EPA Launches New Website to Protect Wetlands

Agency officials urge the public to report any violations of the law

From helping control floods to serving as natural buffers against water pollution to providing recreational opportunities and habitat for fish and wildlife, wetlands offer benefits almost too numerous to count.

Members of the public can help the U.S. Environmental Protection Agency (EPA) protect these vital areas by reporting suspected violations of the federal laws that protect wetlands in New Jersey, New York, Puerto Rico and the U.S. Virgin Islands, the areas that comprise EPA Region 2. Violations can now be easily reported on EPA’s website.

“Clean water is a vital natural resource and its protection is directly tied to preserving wetlands and other bodies of water,” EPA Regional Administrator Judith A. Enck said. “This website will give the public the ability to report possible violations of wetlands protection rules before significant damage has been done to a wetland.”

Once a suspected violation is submitted on the website, EPA scientists will perform an investigation to determine if regulatory action is required. Wetlands are protected by the federal Clean Water Act, and the U.S. Army Corps of Engineers or a state or territory must issue a permit before a wetland can be impacted.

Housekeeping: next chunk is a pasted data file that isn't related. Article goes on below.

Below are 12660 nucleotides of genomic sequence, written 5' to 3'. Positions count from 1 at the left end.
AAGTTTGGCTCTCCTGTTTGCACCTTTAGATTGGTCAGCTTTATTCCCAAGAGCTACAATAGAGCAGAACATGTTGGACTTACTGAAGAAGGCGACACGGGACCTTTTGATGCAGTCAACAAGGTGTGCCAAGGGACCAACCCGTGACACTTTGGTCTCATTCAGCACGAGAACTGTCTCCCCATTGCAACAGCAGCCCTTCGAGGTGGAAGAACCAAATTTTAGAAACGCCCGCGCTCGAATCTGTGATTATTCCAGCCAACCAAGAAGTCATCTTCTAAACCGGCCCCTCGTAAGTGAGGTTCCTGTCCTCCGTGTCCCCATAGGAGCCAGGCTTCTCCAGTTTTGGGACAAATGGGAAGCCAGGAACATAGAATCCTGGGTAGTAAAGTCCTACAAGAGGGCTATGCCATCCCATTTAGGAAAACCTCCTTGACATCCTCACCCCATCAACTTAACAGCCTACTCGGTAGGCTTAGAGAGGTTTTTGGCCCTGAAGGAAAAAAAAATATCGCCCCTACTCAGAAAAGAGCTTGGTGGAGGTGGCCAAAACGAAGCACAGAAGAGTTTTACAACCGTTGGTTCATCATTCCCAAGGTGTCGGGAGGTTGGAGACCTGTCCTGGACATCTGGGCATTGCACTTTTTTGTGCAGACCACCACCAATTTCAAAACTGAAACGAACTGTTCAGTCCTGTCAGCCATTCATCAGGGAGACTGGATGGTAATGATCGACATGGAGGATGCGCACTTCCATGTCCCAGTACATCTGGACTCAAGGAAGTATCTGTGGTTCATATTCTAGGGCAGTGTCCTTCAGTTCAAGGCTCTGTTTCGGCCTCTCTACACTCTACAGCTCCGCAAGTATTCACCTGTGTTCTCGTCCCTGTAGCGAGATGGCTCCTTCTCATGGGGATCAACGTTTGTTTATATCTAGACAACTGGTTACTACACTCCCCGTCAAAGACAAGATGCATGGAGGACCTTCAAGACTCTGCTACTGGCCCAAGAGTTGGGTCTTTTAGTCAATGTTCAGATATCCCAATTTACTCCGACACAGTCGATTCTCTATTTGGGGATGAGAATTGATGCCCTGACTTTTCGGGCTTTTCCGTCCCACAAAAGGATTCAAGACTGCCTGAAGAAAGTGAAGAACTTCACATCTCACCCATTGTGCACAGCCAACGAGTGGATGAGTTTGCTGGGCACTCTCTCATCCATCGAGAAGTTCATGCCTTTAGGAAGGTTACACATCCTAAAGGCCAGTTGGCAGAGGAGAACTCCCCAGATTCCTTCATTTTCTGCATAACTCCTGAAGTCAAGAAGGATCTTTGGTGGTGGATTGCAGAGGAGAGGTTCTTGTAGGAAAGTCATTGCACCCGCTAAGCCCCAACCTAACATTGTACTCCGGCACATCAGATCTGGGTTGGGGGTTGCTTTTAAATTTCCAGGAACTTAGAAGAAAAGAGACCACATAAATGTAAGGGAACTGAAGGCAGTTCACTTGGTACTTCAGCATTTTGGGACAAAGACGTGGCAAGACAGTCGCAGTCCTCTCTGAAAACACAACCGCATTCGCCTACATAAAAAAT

EPA works in partnership with the Corps, the states and territories to oversee and enforce wetlands regulations. Suspected violations can be submitted anonymously, though a lack of contact information may hinder EPA’s ability to proceed with an investigation.

EPA Region 2 boasts a diversity of tidal and freshwater wetlands, including mangrove swamps and salt flats in the Caribbean, tidal salt marshes of the New York and New Jersey coasts, and coastal freshwater wetlands of the Great Lakes region. Interior regions also have a diversity of freshwater wetlands including swamps, bogs, fens, wet meadows and marshes. Notably large wetland complexes in the region include the New Jersey Pinelands, the Hackensack Meadowlands and New York's Great Swamp.

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